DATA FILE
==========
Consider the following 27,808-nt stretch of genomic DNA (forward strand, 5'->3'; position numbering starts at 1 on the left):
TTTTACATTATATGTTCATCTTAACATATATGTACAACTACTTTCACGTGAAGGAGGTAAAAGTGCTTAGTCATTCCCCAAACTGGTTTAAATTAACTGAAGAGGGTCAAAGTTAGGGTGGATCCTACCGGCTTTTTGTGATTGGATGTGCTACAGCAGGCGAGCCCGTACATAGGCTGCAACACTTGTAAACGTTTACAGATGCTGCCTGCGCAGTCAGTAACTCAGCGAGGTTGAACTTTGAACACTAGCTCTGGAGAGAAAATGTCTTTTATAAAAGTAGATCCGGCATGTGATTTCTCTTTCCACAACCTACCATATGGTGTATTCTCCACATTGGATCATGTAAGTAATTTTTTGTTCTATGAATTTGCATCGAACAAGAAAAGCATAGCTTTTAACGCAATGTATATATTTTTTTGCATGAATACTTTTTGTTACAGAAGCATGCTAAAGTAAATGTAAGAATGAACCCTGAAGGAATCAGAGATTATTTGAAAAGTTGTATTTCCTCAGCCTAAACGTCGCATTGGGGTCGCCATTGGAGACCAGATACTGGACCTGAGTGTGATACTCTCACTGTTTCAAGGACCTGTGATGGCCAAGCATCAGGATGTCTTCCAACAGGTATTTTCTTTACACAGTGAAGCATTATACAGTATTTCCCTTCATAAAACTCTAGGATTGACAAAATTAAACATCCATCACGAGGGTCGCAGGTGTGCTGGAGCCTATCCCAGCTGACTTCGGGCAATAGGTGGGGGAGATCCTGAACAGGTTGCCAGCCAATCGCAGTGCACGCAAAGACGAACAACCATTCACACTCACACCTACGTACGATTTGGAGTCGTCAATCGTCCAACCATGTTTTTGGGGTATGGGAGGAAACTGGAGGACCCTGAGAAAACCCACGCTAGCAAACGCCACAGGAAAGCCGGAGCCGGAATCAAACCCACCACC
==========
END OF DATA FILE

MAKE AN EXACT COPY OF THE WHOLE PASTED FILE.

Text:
Consider the following 27,808-nt stretch of genomic DNA (forward strand, 5'->3'; position numbering starts at 1 on the left):
TTTTACATTATATGTTCATCTTAACATATATGTACAACTACTTTCACGTGAAGGAGGTAAAAGTGCTTAGTCATTCCCCAAACTGGTTTAAATTAACTGAAGAGGGTCAAAGTTAGGGTGGATCCTACCGGCTTTTTGTGATTGGATGTGCTACAGCAGGCGAGCCCGTACATAGGCTGCAACACTTGTAAACGTTTACAGATGCTGCCTGCGCAGTCAGTAACTCAGCGAGGTTGAACTTTGAACACTAGCTCTGGAGAGAAAATGTCTTTTATAAAAGTAGATCCGGCATGTGATTTCTCTTTCCACAACCTACCATATGGTGTATTCTCCACATTGGATCATGTAAGTAATTTTTTGTTCTATGAATTTGCATCGAACAAGAAAAGCATAGCTTTTAACGCAATGTATATATTTTTTTGCATGAATACTTTTTGTTACAGAAGCATGCTAAAGTAAATGTAAGAATGAACCCTGAAGGAATCAGAGATTATTTGAAAAGTTGTATTTCCTCAGCCTAAACGTCGCATTGGGGTCGCCATTGGAGACCAGATACTGGACCTGAGTGTGATACTCTCACTGTTTCAAGGACCTGTGATGGCCAAGCATCAGGATGTCTTCCAACAGGTATTTTCTTTACACAGTGAAGCATTATACAGTATTTCCCTTCATAAAACTCTAGGATTGACAAAATTAAACATCCATCACGAGGGTCGCAGGTGTGCTGGAGCCTATCCCAGCTGACTTCGGGCAATAGGTGGGGGAGATCCTGAACAGGTTGCCAGCCAATCGCAGTGCACGCAAAGACGAACAACCATTCACACTCACACCTACGTACGATTTGGAGTCGTCAATCGTCCAACCATGTTTTTGGGGTATGGGAGGAAACTGGAGGACCCTGAGAAAACCCACGCTAGCAAACGCCACAGGAAAGCCGGAGCCGGAATCAAACCCACCACC